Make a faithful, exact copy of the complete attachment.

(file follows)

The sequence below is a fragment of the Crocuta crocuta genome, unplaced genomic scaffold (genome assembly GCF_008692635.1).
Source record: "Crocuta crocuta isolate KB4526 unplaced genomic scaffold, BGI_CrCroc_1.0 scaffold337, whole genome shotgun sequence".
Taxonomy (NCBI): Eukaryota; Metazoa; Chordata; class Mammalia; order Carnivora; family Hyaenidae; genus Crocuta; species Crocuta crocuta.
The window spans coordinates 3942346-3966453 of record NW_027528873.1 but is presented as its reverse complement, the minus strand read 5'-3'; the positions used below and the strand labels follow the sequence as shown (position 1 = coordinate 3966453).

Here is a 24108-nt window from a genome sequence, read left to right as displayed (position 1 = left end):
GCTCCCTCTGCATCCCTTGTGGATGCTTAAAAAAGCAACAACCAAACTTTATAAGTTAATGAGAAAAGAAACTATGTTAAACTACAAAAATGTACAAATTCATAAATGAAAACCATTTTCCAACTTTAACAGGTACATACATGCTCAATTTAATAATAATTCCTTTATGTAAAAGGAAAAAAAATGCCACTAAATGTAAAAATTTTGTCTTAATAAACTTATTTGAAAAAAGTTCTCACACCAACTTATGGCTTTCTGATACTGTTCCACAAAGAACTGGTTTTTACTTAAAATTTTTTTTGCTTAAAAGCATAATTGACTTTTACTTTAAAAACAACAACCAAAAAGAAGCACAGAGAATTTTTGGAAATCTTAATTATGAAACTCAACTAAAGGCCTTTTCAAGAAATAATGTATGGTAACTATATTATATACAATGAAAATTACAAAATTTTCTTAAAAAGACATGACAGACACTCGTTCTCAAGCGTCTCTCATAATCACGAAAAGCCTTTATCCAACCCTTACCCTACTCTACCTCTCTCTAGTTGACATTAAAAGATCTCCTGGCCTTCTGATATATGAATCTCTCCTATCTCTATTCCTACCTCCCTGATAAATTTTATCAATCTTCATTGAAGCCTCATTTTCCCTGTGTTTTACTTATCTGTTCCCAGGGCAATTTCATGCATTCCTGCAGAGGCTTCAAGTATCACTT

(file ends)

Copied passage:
The sequence below is a fragment of the Crocuta crocuta genome, unplaced genomic scaffold (genome assembly GCF_008692635.1).
Source record: "Crocuta crocuta isolate KB4526 unplaced genomic scaffold, BGI_CrCroc_1.0 scaffold337, whole genome shotgun sequence".
Taxonomy (NCBI): Eukaryota; Metazoa; Chordata; class Mammalia; order Carnivora; family Hyaenidae; genus Crocuta; species Crocuta crocuta.
The window spans coordinates 3942346-3966453 of record NW_027528873.1 but is presented as its reverse complement, the minus strand read 5'-3'; the positions used below and the strand labels follow the sequence as shown (position 1 = coordinate 3966453).

Here is a 24108-nt window from a genome sequence, read left to right as displayed (position 1 = left end):
GCTCCCTCTGCATCCCTTGTGGATGCTTAAAAAAGCAACAACCAAACTTTATAAGTTAATGAGAAAAGAAACTATGTTAAACTACAAAAATGTACAAATTCATAAATGAAAACCATTTTCCAACTTTAACAGGTACATACATGCTCAATTTAATAATAATTCCTTTATGTAAAAGGAAAAAAAATGCCACTAAATGTAAAAATTTTGTCTTAATAAACTTATTTGAAAAAAGTTCTCACACCAACTTATGGCTTTCTGATACTGTTCCACAAAGAACTGGTTTTTACTTAAAATTTTTTTTGCTTAAAAGCATAATTGACTTTTACTTTAAAAACAACAACCAAAAAGAAGCACAGAGAATTTTTGGAAATCTTAATTATGAAACTCAACTAAAGGCCTTTTCAAGAAATAATGTATGGTAACTATATTATATACAATGAAAATTACAAAATTTTCTTAAAAAGACATGACAGACACTCGTTCTCAAGCGTCTCTCATAATCACGAAAAGCCTTTATCCAACCCTTACCCTACTCTACCTCTCTCTAGTTGACATTAAAAGATCTCCTGGCCTTCTGATATATGAATCTCTCCTATCTCTATTCCTACCTCCCTGATAAATTTTATCAATCTTCATTGAAGCCTCATTTTCCCTGTGTTTTACTTATCTGTTCCCAGGGCAATTTCATGCATTCCTGCAGAGGCTTCAAGTATCACTT